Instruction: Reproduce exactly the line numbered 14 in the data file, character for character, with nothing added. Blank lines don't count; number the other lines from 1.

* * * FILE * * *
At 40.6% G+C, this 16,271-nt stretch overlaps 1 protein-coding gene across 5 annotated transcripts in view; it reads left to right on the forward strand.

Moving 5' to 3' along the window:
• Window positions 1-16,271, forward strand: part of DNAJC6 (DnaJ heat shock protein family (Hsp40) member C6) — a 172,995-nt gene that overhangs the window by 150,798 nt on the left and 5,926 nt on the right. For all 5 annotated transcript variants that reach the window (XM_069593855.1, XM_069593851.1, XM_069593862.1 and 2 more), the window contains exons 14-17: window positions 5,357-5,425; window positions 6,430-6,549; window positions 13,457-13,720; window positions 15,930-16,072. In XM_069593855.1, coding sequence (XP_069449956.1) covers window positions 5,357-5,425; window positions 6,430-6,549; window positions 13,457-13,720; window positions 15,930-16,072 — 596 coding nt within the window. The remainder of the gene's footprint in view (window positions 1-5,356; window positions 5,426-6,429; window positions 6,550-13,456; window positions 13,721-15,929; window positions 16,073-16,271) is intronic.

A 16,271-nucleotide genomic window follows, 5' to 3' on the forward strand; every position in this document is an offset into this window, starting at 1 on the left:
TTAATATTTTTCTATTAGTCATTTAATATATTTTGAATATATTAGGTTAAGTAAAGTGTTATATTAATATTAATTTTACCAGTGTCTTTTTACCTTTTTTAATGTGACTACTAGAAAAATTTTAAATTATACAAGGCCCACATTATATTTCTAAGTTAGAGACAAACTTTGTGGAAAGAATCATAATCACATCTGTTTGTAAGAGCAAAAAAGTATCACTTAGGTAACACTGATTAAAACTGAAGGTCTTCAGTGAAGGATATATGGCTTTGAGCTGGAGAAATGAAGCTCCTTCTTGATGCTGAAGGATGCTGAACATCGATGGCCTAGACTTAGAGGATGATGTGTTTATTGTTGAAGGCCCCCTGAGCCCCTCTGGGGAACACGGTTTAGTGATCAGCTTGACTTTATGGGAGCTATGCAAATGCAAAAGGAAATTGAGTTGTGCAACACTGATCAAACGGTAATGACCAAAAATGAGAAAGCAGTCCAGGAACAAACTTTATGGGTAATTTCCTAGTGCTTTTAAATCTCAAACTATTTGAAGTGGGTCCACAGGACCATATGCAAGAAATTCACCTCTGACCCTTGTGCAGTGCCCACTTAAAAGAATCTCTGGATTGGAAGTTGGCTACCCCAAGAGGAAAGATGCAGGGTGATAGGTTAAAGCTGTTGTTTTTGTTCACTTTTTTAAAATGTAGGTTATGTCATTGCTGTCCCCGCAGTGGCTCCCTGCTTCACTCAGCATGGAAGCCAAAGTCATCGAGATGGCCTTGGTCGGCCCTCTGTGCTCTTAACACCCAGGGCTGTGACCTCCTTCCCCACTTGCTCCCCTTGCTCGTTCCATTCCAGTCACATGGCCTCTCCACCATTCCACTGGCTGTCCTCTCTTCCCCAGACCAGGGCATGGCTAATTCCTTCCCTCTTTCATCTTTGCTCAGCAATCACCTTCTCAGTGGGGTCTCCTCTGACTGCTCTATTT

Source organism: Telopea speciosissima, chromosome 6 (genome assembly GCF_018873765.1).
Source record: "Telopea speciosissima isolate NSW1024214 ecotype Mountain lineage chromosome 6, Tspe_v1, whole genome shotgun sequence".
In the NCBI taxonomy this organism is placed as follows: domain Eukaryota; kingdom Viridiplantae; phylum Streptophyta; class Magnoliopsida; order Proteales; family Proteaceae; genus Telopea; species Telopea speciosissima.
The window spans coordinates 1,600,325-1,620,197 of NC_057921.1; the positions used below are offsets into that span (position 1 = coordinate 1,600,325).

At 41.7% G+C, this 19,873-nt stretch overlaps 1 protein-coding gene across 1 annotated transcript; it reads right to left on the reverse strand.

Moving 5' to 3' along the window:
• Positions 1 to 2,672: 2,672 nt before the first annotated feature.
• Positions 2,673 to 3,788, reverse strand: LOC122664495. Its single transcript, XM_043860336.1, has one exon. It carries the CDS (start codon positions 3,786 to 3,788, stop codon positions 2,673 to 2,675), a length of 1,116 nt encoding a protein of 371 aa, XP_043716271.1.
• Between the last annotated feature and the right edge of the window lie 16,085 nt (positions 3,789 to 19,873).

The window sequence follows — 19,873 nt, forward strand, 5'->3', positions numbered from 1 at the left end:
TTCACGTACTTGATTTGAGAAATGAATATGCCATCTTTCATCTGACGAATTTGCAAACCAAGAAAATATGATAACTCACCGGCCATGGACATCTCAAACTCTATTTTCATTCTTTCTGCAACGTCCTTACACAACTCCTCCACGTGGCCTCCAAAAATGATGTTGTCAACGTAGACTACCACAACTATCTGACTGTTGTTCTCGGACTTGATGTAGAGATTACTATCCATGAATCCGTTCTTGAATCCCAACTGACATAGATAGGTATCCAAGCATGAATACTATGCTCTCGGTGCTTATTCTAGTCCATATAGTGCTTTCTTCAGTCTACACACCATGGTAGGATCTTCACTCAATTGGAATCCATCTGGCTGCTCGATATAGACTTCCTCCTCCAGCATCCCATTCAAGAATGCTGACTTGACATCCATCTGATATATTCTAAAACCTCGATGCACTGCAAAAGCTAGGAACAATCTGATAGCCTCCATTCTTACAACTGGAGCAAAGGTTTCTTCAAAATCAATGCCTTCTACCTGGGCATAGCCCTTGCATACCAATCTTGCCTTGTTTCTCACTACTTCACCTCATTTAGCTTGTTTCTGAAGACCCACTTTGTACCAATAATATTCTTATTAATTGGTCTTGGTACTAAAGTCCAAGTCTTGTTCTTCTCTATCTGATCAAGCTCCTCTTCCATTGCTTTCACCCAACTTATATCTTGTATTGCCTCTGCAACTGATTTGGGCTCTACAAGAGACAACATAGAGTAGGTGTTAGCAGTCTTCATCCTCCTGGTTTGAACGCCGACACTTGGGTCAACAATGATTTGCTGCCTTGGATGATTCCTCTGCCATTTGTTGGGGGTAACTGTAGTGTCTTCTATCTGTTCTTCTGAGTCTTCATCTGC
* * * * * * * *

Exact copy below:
• Between the last annotated feature and the right edge of the window lie 16,085 nt (positions 3,789 to 19,873).